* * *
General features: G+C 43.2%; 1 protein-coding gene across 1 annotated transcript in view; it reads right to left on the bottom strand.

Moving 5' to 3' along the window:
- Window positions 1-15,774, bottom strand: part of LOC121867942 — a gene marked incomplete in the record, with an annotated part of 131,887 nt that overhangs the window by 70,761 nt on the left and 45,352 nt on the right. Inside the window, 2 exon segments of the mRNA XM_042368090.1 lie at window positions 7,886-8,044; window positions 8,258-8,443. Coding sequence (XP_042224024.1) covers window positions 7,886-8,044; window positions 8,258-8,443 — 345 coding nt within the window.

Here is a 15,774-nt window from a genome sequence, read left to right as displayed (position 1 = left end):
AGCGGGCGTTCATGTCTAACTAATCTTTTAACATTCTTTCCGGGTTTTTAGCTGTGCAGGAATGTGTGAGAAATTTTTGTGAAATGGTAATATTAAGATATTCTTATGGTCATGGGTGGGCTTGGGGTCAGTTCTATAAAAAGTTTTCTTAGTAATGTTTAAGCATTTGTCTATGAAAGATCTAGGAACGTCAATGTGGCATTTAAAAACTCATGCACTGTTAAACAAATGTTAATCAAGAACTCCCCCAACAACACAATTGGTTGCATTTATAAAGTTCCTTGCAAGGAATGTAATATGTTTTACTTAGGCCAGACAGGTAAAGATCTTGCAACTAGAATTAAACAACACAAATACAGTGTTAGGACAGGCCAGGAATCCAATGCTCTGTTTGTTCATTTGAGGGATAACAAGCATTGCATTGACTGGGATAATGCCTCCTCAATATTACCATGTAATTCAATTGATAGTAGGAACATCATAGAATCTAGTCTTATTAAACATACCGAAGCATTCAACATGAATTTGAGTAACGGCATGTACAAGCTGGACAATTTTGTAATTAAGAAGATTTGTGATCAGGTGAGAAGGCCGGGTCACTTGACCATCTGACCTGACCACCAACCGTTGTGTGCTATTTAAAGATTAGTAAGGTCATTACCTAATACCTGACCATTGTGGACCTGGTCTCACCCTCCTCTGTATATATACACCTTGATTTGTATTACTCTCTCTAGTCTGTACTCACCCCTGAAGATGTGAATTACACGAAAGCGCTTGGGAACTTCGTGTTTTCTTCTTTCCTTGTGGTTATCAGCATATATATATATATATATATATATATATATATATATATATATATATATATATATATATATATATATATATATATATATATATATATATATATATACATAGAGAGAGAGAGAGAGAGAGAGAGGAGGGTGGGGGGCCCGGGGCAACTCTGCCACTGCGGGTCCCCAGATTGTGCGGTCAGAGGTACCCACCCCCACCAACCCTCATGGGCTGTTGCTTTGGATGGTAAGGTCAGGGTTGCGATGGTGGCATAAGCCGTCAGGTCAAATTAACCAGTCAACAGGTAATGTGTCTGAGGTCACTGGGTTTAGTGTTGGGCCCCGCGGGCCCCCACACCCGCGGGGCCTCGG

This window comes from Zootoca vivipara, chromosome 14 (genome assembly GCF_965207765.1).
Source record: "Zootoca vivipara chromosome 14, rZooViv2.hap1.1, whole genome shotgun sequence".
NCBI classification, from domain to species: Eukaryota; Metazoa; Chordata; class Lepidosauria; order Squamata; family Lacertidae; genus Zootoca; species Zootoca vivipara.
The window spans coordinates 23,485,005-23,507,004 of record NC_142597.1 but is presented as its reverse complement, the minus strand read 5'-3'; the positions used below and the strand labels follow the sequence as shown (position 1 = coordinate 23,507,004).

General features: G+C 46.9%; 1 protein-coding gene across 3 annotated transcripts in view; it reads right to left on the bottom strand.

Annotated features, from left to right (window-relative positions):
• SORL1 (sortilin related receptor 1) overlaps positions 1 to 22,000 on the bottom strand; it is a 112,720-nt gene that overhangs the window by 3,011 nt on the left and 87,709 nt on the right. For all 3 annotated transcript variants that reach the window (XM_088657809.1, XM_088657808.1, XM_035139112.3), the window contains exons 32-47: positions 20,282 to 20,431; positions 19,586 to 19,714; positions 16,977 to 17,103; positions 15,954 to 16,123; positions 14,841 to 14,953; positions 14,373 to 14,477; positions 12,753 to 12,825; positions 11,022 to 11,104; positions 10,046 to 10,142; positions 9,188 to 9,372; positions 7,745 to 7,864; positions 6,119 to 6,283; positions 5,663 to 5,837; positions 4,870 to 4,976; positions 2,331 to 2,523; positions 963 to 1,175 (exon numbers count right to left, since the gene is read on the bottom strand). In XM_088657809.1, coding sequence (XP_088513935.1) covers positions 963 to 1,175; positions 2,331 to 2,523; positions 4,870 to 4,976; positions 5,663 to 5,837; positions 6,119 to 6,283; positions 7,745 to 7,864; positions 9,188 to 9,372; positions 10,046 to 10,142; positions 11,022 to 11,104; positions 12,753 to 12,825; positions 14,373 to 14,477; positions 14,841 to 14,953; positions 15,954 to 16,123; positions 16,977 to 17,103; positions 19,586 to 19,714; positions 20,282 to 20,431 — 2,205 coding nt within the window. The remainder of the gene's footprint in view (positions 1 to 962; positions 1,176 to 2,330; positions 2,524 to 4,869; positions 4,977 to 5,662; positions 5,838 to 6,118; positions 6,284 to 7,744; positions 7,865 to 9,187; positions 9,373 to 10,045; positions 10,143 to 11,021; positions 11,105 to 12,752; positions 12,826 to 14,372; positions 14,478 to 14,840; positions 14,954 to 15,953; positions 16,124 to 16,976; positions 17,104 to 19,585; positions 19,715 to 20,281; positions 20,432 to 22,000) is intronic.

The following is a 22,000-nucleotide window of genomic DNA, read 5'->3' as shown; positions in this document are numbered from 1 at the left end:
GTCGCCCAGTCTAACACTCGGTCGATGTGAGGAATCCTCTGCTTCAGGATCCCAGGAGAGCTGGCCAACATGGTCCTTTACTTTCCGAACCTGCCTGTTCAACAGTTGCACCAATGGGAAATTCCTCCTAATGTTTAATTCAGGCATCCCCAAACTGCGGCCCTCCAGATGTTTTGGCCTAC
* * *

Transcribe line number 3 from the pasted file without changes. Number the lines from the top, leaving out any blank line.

- Window positions 1-15,774, bottom strand: part of LOC121867942 — a gene marked incomplete in the record, with an annotated part of 131,887 nt that overhangs the window by 70,761 nt on the left and 45,352 nt on the right. Inside the window, 2 exon segments of the mRNA XM_042368090.1 lie at window positions 7,886-8,044; window positions 8,258-8,443. Coding sequence (XP_042224024.1) covers window positions 7,886-8,044; window positions 8,258-8,443 — 345 coding nt within the window.